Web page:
In this “important and comprehensive” guide to statistical thinking (New Yorker), discover how data literacy is changing the world and gives you a better understanding of life’s biggest problems.
Statistics are everywhere, as integral to science as they are to business, and in the popular media hundreds of times a day. In this age of big data, a basic grasp of statistical literacy is more important than ever if we want to separate the fact from the fiction, the ostentatious embellishments from the raw evidence — and even more so if we hope to participate in the future, rather than being simple bystanders.
In The Art of Statistics, world-renowned statistician David Spiegelhalter shows readers how to derive knowledge from raw data by focusing on the concepts and connections behind the math. Drawing on real world examples to introduce complex issues, he shows us how statistics can help us determine the luckiest passenger on the Titanic, whether a notorious serial killer could have been caught earlier, and if screening for ovarian cancer is beneficial. The Art of Statistics not only shows us how mathematicians have used statistical science to solve these problems — it teaches us how we too can think like statisticians. We learn how to clarify our questions, assumptions, and expectations when approaching a problem, and — perhaps even more importantly — we learn how to responsibly interpret the answers we receive.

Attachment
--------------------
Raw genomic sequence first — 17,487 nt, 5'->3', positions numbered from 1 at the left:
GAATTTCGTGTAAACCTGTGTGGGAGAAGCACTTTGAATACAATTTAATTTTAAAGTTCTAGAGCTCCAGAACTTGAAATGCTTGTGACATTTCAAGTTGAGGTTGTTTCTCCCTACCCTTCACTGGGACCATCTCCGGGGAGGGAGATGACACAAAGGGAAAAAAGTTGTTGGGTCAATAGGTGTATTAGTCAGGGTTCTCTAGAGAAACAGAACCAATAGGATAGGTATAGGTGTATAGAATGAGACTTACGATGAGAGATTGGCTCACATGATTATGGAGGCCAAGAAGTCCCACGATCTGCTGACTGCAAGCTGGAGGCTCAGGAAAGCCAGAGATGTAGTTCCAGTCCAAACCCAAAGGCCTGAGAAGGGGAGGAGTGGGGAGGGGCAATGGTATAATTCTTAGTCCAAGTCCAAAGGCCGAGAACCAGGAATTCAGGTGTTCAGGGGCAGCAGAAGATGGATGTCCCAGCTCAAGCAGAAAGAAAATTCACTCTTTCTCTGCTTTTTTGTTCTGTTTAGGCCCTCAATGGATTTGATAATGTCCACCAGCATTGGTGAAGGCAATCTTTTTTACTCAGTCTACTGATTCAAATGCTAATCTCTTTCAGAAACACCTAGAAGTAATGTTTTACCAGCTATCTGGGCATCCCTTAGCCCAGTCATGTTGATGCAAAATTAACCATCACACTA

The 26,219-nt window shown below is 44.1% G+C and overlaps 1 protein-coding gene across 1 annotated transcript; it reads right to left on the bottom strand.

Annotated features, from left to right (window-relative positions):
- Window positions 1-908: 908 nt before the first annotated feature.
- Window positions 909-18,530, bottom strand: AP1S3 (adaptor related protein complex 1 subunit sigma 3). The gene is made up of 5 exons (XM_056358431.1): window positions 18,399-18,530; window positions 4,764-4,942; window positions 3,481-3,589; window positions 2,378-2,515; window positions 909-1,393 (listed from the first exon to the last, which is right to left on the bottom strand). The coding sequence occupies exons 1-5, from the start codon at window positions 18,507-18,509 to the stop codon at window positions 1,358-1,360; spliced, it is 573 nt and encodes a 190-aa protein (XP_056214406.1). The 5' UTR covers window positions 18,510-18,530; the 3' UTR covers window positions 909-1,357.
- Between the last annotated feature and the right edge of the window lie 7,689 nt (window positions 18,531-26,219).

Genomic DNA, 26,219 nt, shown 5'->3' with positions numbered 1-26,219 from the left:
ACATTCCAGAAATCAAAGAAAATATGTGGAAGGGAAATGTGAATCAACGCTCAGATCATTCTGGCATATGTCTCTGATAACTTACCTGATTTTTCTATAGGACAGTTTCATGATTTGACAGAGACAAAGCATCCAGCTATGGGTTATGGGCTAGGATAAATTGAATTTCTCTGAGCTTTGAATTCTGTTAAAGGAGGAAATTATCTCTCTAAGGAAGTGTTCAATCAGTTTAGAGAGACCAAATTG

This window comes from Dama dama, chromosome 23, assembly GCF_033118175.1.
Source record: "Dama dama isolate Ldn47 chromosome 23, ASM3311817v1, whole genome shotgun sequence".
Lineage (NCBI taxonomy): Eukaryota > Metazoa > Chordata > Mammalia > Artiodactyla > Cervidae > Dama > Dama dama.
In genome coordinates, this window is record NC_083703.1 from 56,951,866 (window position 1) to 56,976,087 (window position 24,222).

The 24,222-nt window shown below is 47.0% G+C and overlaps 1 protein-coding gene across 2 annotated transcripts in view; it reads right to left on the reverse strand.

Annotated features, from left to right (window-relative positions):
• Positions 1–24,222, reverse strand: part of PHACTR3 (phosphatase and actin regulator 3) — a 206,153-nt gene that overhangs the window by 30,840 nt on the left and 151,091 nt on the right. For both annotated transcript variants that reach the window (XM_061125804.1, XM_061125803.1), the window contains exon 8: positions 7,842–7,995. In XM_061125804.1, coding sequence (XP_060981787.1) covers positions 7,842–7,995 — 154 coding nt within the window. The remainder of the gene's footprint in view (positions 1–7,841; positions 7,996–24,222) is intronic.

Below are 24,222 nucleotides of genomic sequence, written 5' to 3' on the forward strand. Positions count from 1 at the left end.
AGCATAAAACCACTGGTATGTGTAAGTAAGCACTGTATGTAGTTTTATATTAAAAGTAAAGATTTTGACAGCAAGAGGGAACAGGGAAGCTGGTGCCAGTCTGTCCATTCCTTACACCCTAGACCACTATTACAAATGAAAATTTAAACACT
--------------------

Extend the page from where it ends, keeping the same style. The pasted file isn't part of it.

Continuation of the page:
Combining the incomparable insight of an expert with the playful enthusiasm of an aficionado, The Art of Statistics is the definitive guide to stats that every modern person needs.
David Spiegelhalter is a British statistician and Chair of the Winton Centre for Risk and Evidence Communication in the Statistical Laboratory at the University of Cambridge. He was also elected as President of the Royal Statistical Society for 2017-18. In addition to presenting documentaries on BBC4, he has appeared on Infinite Monkey Cage, BBC Horizon, and the Life Scientific, and he has been a guest columnist in the Times, Guardian, and New Scientist. Spiegelhalter was knighted for his services to statistics in 2014. He lives in Cambridge, UK.